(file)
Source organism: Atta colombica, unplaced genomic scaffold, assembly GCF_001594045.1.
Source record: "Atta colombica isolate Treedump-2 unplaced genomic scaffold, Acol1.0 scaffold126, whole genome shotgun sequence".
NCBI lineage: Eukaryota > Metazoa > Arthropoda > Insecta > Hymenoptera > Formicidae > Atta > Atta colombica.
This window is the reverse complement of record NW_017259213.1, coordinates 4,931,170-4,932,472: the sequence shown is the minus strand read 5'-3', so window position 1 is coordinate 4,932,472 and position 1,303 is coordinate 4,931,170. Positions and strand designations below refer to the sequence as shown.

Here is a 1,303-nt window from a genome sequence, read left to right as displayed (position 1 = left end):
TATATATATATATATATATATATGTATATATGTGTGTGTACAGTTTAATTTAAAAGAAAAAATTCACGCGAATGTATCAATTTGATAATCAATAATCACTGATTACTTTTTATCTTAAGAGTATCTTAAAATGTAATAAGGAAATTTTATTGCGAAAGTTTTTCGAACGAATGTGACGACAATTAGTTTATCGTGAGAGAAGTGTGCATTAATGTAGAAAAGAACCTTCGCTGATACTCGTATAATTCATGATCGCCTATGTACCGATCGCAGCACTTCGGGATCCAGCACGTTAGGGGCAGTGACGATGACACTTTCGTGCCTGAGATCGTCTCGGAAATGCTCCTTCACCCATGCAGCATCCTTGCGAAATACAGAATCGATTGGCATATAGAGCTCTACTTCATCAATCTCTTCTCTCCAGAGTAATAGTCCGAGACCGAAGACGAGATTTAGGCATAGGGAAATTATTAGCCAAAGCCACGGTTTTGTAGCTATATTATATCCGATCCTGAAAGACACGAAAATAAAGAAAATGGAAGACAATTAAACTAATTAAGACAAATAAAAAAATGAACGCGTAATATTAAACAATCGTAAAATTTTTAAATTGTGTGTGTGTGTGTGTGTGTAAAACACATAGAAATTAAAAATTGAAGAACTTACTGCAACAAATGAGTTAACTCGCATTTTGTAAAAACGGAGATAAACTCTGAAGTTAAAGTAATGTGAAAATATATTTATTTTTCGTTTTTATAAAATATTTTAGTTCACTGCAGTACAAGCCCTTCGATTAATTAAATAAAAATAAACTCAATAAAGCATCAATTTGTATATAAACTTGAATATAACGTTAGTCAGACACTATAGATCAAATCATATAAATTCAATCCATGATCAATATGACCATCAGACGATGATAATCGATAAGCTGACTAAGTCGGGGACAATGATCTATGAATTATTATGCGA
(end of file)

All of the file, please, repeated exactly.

Source organism: Atta colombica, unplaced genomic scaffold, assembly GCF_001594045.1.
Source record: "Atta colombica isolate Treedump-2 unplaced genomic scaffold, Acol1.0 scaffold126, whole genome shotgun sequence".
NCBI lineage: Eukaryota > Metazoa > Arthropoda > Insecta > Hymenoptera > Formicidae > Atta > Atta colombica.
This window is the reverse complement of record NW_017259213.1, coordinates 4,931,170-4,932,472: the sequence shown is the minus strand read 5'-3', so window position 1 is coordinate 4,932,472 and position 1,303 is coordinate 4,931,170. Positions and strand designations below refer to the sequence as shown.

Here is a 1,303-nt window from a genome sequence, read left to right as displayed (position 1 = left end):
TATATATATATATATATATATATGTATATATGTGTGTGTACAGTTTAATTTAAAAGAAAAAATTCACGCGAATGTATCAATTTGATAATCAATAATCACTGATTACTTTTTATCTTAAGAGTATCTTAAAATGTAATAAGGAAATTTTATTGCGAAAGTTTTTCGAACGAATGTGACGACAATTAGTTTATCGTGAGAGAAGTGTGCATTAATGTAGAAAAGAACCTTCGCTGATACTCGTATAATTCATGATCGCCTATGTACCGATCGCAGCACTTCGGGATCCAGCACGTTAGGGGCAGTGACGATGACACTTTCGTGCCTGAGATCGTCTCGGAAATGCTCCTTCACCCATGCAGCATCCTTGCGAAATACAGAATCGATTGGCATATAGAGCTCTACTTCATCAATCTCTTCTCTCCAGAGTAATAGTCCGAGACCGAAGACGAGATTTAGGCATAGGGAAATTATTAGCCAAAGCCACGGTTTTGTAGCTATATTATATCCGATCCTGAAAGACACGAAAATAAAGAAAATGGAAGACAATTAAACTAATTAAGACAAATAAAAAAATGAACGCGTAATATTAAACAATCGTAAAATTTTTAAATTGTGTGTGTGTGTGTGTGTGTAAAACACATAGAAATTAAAAATTGAAGAACTTACTGCAACAAATGAGTTAACTCGCATTTTGTAAAAACGGAGATAAACTCTGAAGTTAAAGTAATGTGAAAATATATTTATTTTTCGTTTTTATAAAATATTTTAGTTCACTGCAGTACAAGCCCTTCGATTAATTAAATAAAAATAAACTCAATAAAGCATCAATTTGTATATAAACTTGAATATAACGTTAGTCAGACACTATAGATCAAATCATATAAATTCAATCCATGATCAATATGACCATCAGACGATGATAATCGATAAGCTGACTAAGTCGGGGACAATGATCTATGAATTATTATGCGA